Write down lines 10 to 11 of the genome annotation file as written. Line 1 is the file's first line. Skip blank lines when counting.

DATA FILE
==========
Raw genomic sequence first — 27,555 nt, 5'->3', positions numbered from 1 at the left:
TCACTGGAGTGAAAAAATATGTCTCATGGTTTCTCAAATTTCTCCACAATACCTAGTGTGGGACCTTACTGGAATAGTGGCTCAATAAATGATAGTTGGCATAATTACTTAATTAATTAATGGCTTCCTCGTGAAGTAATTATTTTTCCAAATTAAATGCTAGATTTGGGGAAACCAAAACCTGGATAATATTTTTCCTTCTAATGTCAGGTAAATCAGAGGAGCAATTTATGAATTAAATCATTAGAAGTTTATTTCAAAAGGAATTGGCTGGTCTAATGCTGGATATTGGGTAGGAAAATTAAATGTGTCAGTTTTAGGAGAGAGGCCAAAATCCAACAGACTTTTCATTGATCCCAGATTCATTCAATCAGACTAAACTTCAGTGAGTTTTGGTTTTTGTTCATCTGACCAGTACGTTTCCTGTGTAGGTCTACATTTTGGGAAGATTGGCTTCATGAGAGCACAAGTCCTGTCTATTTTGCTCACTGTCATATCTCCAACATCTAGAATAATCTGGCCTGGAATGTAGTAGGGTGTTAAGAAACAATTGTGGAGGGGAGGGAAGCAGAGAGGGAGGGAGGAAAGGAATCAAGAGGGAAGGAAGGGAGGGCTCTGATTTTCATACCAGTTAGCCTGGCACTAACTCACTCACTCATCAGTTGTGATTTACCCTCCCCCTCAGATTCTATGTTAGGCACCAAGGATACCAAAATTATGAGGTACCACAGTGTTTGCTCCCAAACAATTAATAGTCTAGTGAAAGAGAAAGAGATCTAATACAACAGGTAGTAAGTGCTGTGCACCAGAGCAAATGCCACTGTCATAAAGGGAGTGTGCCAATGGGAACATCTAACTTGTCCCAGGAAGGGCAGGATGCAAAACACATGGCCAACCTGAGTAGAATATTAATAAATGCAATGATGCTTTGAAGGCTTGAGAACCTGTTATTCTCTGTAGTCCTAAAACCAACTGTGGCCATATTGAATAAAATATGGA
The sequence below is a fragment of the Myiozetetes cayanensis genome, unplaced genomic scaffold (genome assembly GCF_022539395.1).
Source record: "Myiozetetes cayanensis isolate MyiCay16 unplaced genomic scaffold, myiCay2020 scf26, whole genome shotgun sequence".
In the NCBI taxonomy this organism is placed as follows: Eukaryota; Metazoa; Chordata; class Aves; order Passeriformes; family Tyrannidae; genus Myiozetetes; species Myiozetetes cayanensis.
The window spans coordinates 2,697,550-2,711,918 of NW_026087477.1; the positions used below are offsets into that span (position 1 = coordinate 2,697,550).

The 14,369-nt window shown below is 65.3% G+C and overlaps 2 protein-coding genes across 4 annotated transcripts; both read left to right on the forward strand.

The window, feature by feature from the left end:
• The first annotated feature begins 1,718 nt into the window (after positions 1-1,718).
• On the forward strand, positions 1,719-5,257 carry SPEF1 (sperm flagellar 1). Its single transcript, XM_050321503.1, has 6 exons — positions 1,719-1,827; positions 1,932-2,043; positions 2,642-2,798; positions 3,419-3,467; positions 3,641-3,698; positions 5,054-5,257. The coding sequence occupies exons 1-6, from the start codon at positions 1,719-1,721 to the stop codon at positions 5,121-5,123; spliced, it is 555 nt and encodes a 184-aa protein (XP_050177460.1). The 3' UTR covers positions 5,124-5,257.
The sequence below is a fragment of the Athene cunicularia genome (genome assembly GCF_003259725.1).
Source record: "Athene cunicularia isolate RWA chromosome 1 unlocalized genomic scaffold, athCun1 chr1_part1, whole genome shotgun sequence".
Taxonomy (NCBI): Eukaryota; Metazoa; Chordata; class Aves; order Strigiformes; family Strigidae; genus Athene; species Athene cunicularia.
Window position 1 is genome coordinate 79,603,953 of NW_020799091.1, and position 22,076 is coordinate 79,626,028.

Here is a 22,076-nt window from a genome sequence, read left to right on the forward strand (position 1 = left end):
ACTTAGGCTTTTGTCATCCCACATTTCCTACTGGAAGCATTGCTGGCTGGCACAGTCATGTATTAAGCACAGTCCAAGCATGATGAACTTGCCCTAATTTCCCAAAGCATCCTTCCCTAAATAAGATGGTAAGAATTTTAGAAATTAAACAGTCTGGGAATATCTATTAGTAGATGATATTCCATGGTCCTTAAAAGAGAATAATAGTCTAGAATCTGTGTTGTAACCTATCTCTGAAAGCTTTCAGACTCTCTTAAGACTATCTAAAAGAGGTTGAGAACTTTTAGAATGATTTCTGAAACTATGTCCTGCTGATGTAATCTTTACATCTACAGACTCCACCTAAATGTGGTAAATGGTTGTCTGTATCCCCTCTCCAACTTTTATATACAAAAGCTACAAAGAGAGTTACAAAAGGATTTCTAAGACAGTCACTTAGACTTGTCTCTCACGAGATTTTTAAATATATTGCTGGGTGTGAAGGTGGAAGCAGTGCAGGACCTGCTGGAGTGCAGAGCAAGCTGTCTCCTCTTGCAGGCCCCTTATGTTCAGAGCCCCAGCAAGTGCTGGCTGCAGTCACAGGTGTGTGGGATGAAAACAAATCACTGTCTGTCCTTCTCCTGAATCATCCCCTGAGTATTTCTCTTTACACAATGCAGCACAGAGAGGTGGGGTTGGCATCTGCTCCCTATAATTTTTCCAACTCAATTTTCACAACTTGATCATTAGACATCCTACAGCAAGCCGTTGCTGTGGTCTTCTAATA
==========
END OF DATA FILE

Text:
• On the forward strand, positions 1,719-5,257 carry SPEF1 (sperm flagellar 1). Its single transcript, XM_050321503.1, has 6 exons — positions 1,719-1,827; positions 1,932-2,043; positions 2,642-2,798; positions 3,419-3,467; positions 3,641-3,698; positions 5,054-5,257. The coding sequence occupies exons 1-6, from the start codon at positions 1,719-1,721 to the stop codon at positions 5,121-5,123; spliced, it is 555 nt and encodes a 184-aa protein (XP_050177460.1). The 3' UTR covers positions 5,124-5,257.
The sequence below is a fragment of the Athene cunicularia genome (genome assembly GCF_003259725.1).